Wednesday, January 27, 2010

Guinea News Bulletin: Jean Marie Dore of Forces Vives Appointed Prime Minister

Wednesday, January 27, 2010
06:11 Mecca time, 03:11 GMT

Guinea appoints civilian PM

Camara signed a pact agreeing for an interim government to hold democratic elections

Guinea has sworn in a civilian prime minister as a transitional government has taken power in the latest step towards democratic elections in the West African country.

Jean-Marie Dore, said he wanted to lead the transition administration to "free, transparent and credible elections" and would seek an overhaul of the military, which took power in a coup after the death of the president in 2008.

"[Democratic elections are] indeed the required path for our country to attain stability," Dore said at an inauguration ceremony on Tuesday.

He called on General Sekouba Konate, the president of the transition government, to "reorganise and restructure the military with the support of the international community".

Dore's appointment as prime minister comes less than two months after Moussa Dadis Camara, the Guinean military leader that led the coup, was badly wounded in an assassination attempt.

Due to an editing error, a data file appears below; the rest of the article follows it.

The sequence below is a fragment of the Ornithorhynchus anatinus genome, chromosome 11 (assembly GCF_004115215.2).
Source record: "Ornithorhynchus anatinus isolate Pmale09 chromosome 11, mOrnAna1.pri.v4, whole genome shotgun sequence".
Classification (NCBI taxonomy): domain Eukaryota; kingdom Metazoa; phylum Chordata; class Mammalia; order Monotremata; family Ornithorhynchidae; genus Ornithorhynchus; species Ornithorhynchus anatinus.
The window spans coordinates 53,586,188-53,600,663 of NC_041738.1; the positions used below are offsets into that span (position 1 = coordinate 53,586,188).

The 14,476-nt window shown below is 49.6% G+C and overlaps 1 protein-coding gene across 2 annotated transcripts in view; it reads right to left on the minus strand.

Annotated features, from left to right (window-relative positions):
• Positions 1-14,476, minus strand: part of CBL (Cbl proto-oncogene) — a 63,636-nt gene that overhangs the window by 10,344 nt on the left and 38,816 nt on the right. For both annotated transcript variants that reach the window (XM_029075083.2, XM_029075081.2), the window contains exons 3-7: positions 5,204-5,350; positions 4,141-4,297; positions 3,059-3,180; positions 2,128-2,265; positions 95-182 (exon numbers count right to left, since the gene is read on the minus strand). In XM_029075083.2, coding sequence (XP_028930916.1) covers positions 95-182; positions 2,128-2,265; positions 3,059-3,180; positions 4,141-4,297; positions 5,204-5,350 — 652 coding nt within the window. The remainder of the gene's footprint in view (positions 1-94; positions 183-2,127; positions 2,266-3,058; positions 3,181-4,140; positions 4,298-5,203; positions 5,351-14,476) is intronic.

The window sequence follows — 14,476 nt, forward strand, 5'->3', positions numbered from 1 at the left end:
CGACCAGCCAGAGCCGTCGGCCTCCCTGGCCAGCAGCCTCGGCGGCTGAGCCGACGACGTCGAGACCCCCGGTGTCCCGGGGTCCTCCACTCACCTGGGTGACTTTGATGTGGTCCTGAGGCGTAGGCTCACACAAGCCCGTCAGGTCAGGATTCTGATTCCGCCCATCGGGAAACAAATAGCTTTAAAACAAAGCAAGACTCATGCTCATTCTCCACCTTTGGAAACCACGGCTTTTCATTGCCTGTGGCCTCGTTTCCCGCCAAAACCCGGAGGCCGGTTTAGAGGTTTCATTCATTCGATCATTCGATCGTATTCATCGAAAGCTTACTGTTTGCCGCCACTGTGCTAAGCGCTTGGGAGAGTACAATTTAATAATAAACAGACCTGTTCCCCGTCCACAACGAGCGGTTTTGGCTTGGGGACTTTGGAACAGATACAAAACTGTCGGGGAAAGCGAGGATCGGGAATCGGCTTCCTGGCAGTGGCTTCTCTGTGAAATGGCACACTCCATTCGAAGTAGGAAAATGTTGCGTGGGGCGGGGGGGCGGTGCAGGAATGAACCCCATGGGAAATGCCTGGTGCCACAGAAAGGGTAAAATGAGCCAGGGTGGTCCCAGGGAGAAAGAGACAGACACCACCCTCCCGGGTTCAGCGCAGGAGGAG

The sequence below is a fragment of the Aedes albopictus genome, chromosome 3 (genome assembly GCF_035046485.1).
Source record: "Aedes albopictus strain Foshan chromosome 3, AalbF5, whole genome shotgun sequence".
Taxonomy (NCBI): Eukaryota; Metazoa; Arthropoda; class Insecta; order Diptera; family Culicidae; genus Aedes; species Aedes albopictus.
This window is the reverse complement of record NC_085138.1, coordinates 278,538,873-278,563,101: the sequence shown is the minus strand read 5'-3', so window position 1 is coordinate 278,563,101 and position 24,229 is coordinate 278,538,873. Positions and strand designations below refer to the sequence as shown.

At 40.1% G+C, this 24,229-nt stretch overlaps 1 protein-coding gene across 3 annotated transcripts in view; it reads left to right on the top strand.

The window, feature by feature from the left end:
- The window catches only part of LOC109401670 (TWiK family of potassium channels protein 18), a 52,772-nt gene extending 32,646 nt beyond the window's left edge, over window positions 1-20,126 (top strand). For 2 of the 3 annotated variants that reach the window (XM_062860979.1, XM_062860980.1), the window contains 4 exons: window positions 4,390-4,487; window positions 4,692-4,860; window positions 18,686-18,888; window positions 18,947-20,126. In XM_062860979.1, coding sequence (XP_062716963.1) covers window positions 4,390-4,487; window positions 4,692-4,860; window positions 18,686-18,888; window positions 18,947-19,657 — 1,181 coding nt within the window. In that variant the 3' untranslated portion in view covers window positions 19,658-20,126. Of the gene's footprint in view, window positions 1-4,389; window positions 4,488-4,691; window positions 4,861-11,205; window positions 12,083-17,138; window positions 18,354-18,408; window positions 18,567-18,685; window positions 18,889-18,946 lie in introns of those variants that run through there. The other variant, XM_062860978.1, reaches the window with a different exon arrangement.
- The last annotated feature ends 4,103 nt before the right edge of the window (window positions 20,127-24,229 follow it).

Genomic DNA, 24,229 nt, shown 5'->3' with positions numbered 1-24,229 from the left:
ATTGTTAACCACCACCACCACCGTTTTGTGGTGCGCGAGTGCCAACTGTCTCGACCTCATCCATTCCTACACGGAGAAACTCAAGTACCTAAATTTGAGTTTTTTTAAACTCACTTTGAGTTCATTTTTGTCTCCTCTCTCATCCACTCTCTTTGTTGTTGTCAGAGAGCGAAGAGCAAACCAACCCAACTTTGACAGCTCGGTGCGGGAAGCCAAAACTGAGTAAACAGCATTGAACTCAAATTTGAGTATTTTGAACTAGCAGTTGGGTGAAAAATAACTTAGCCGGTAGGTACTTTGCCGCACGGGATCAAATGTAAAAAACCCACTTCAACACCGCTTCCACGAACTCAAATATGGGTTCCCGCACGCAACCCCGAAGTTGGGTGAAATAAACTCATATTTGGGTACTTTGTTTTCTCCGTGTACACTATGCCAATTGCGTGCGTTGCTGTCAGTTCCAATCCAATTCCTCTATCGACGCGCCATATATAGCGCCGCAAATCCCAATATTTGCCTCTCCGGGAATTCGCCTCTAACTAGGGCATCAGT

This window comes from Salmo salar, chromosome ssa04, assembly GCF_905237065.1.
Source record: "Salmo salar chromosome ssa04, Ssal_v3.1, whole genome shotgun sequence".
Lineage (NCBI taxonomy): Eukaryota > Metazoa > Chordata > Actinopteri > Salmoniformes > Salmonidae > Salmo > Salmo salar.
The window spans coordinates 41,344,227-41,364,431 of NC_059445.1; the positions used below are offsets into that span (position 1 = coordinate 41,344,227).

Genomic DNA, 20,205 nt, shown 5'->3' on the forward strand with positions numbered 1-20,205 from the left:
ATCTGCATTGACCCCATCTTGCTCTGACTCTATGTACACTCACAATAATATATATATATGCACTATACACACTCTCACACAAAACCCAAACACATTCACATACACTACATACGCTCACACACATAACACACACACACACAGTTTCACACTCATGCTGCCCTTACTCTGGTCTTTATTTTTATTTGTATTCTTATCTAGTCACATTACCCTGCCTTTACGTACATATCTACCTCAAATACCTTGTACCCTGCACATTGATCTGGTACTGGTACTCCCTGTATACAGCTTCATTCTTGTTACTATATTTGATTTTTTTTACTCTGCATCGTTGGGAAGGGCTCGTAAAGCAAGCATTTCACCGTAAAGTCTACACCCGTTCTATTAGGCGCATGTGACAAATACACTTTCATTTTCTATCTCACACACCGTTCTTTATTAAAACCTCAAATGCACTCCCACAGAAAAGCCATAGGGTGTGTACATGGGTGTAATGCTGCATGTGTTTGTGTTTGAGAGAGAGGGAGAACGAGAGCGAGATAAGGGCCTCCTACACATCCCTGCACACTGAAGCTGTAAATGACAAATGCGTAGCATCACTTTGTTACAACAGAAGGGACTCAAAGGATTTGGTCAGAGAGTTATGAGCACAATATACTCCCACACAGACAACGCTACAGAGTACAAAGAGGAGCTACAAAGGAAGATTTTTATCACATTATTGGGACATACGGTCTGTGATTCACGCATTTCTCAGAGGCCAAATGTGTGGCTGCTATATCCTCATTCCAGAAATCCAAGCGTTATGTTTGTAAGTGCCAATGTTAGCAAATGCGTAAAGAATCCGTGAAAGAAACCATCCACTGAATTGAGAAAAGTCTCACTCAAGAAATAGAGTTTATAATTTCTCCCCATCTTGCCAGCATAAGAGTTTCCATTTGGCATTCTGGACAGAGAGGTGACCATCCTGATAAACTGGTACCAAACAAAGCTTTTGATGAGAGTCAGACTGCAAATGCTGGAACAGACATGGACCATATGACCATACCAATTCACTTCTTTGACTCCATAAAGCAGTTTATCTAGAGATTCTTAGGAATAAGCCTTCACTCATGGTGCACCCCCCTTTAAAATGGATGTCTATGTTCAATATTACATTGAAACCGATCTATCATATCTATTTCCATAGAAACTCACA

Earlier this month, Camara agreed to stay in neighbouring Burkina Faso and not return to Guinea while he recuperates after being shot in the head by a former aide.

Konate, the defence minister, assumed control of the country after the attempt on Camara's life.

Military coup

Camara's National Council for Democracy and Development [CNDD] sparked a political crisis when it took power in a military coup.

He promised to hold elections within the year and address rampant corruption in the desperately poor country.

However, suggestions that Camara did not intend to step down sparked public protests which culiminated in a brutal crackdown by the presidential guard on one demonstration in the capital Conakry.

More than 150 people were killed in the massacre for which the UN said Camara was responsible.

Dore, who helped lead the demonstration, had his skull cracked when he was beaten by soldiers loyal to Camara.

Source: Agencies

Interim PM takes office in Guinea

By Caspar Leighton
BBC West Africa correspondent

The new interim prime minister of Guinea, who is charged with organising elections that will see the end of military rule, has taken office.

Jean Marie Dore was appointed by the general in charge of Guinea, Sekouba Konate, after the military government agreed to step down.

He made a brief speech setting out some big objectives. Reforming Guinea's armed forces was top of the list.

But it is no small order in a country controlled by the military for decades.